# Different functions in Java [closed]

I wonder what is better code practice or just what looks better in Java:

Version 1:

protected Boolean doSomething(int amount) {
if (amount < 1) return false;

return insertToDb(fillImages(fetchInfo(REQUEST_URL, amount)));
}


Version 2:

protected Boolean doSomething(int amount) {
if (amount < 1) return false;

Data[] data = fetchInfo(REQUEST_URL, amount);

fillImages(data);
// or even
// data = fillImages(data);

return insertToDb(data);
}


This could be a problem if we had more functions chained like that. I would like to make my code nicer, for anyone else who might have to edit it, and just to know that I am not writing anything that looks stupid.

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## locked by Jamal♦Dec 21 '14 at 22:01

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## closed as off-topic by Jamal♦Oct 5 '14 at 22:54

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## 6 Answers

I definitely prefer the second version. The steps taken just "leap out" of the code and the method is easier to read. It will also be a lot easier to debug (or to pinpoint the problem in a stack trace).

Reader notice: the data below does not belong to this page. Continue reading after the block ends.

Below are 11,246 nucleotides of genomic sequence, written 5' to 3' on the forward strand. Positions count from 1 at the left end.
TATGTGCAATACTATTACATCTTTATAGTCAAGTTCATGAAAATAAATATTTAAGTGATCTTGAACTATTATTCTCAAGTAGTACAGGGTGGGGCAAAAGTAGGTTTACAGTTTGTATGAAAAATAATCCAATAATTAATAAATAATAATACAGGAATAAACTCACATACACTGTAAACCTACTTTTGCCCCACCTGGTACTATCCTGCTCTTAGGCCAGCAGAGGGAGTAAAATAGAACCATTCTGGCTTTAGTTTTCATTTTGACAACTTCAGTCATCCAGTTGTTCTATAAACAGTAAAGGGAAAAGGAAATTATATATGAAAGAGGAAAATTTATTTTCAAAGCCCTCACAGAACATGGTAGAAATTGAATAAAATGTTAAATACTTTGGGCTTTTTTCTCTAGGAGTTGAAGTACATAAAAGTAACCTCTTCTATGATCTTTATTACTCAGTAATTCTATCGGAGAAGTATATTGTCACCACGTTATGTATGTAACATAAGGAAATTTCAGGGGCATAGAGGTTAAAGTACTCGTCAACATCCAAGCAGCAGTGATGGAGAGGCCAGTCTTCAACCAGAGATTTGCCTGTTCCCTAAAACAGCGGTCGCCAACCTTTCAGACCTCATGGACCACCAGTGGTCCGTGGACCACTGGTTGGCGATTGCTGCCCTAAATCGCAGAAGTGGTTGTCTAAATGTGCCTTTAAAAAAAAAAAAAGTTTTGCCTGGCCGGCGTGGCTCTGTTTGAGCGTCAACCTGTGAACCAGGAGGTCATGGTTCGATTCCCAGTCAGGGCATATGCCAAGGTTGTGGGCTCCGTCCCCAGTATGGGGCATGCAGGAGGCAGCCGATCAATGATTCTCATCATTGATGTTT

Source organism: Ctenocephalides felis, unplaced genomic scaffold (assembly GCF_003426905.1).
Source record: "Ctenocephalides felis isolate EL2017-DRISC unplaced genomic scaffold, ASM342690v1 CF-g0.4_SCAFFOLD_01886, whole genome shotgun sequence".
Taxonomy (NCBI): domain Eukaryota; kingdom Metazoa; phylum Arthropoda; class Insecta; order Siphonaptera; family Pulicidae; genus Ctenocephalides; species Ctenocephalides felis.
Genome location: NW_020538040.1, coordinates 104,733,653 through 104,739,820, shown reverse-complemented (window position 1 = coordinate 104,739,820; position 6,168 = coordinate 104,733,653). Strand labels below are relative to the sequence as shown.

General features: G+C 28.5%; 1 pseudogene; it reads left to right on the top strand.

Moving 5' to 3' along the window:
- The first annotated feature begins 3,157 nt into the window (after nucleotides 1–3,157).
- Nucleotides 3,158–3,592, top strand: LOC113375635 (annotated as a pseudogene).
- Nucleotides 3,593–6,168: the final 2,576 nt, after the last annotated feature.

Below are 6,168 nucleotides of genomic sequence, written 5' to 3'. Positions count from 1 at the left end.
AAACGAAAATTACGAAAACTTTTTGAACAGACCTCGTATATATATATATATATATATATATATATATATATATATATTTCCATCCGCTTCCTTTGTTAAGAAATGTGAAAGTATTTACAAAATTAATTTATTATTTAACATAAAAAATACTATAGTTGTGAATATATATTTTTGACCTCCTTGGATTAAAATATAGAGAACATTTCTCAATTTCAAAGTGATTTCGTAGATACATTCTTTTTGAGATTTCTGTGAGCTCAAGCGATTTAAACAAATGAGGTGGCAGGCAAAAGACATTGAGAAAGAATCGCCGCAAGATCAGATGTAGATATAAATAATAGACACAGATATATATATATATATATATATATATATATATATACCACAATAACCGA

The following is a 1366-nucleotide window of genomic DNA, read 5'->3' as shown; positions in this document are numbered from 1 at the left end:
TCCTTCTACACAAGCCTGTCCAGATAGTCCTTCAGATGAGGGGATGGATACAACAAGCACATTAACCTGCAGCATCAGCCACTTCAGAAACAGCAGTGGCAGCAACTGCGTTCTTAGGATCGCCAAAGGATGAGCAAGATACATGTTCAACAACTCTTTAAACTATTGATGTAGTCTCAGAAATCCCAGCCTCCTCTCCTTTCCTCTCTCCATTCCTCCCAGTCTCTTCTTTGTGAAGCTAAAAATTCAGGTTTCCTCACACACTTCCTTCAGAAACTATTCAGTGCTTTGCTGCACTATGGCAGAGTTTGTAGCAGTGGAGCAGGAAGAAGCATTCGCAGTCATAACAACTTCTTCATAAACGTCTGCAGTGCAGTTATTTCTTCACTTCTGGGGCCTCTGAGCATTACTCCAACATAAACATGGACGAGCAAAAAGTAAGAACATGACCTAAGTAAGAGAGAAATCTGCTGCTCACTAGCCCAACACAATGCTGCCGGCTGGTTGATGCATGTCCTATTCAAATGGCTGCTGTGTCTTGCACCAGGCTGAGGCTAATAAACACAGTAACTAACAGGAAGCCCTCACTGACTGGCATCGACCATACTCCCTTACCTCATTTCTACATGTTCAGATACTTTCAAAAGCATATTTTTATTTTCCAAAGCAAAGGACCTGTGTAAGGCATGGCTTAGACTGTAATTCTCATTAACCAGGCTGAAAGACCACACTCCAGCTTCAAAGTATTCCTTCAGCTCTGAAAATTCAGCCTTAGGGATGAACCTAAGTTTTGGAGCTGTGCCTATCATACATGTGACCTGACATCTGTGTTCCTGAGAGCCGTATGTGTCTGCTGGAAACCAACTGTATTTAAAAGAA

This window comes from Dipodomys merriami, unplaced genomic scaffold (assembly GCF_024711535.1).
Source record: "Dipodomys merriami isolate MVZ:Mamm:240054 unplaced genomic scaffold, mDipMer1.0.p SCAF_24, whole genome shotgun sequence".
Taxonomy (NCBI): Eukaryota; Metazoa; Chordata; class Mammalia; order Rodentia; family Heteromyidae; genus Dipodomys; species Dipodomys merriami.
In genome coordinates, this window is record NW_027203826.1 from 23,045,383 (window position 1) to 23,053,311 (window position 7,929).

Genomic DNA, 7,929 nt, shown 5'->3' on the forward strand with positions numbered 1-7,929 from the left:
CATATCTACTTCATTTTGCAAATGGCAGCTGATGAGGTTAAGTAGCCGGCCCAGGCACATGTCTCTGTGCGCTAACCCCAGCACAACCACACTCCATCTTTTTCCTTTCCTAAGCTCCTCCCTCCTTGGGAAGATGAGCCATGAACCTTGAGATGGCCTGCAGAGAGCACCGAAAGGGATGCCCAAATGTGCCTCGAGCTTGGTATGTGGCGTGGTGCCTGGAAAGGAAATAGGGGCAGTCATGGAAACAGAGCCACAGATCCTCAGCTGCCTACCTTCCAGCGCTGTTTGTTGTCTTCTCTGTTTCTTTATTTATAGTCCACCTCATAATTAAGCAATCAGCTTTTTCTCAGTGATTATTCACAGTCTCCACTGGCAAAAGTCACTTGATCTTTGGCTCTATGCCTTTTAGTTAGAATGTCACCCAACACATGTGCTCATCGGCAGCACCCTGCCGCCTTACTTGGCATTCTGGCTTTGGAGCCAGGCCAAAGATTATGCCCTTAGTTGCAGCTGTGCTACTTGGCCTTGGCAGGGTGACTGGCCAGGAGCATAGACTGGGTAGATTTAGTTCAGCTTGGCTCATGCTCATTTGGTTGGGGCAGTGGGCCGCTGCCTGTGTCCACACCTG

Always go for readability, it makes for easier understanding when going back to your old code and it's a lot easier for someone else to understand what is going on.

I also prefer the "data = fillImages(data)" if possible. It makes clear that the data is modified.

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Than you for the input. Still the data = something(data) style looks really funny to me, but I guess it does make it quite obvious that something has been changed, and I see how this is useful for later times. –  zidarsk8 Aug 7 '11 at 0:02
Version 2 also improves merging efforts with SCM. –  Jeremy Heiler Aug 7 '11 at 15:07
@Jeremy: Had not really thought of that but that definitely would make things easier. –  Eric-Karl Aug 7 '11 at 15:48
IMO, we don't really want methods modifying outside-referenced values in Java –  Joset Aug 8 '11 at 2:41
Another reason for Version 2 is also that it forces the relavant classes to be declared as an import, which is sometimes used to calculate the complexity of a class (the more classes it imports the more complex it is). –  Dale Wijnand Aug 8 '11 at 16:56

In some cases method chaining improves readability (see this article) but you usually pay close attention to build your interface to be fluent and most APIs are not designed that way.

In your case, method chaining did not improve readability, so I prefer the second version.

One of the challenges to write readable code is the fact that when you write it, you have all the context in your head. Most code that you write will make sense the time you write it. The challenge is to write code that you (and others) can understand fast when you do not have the context.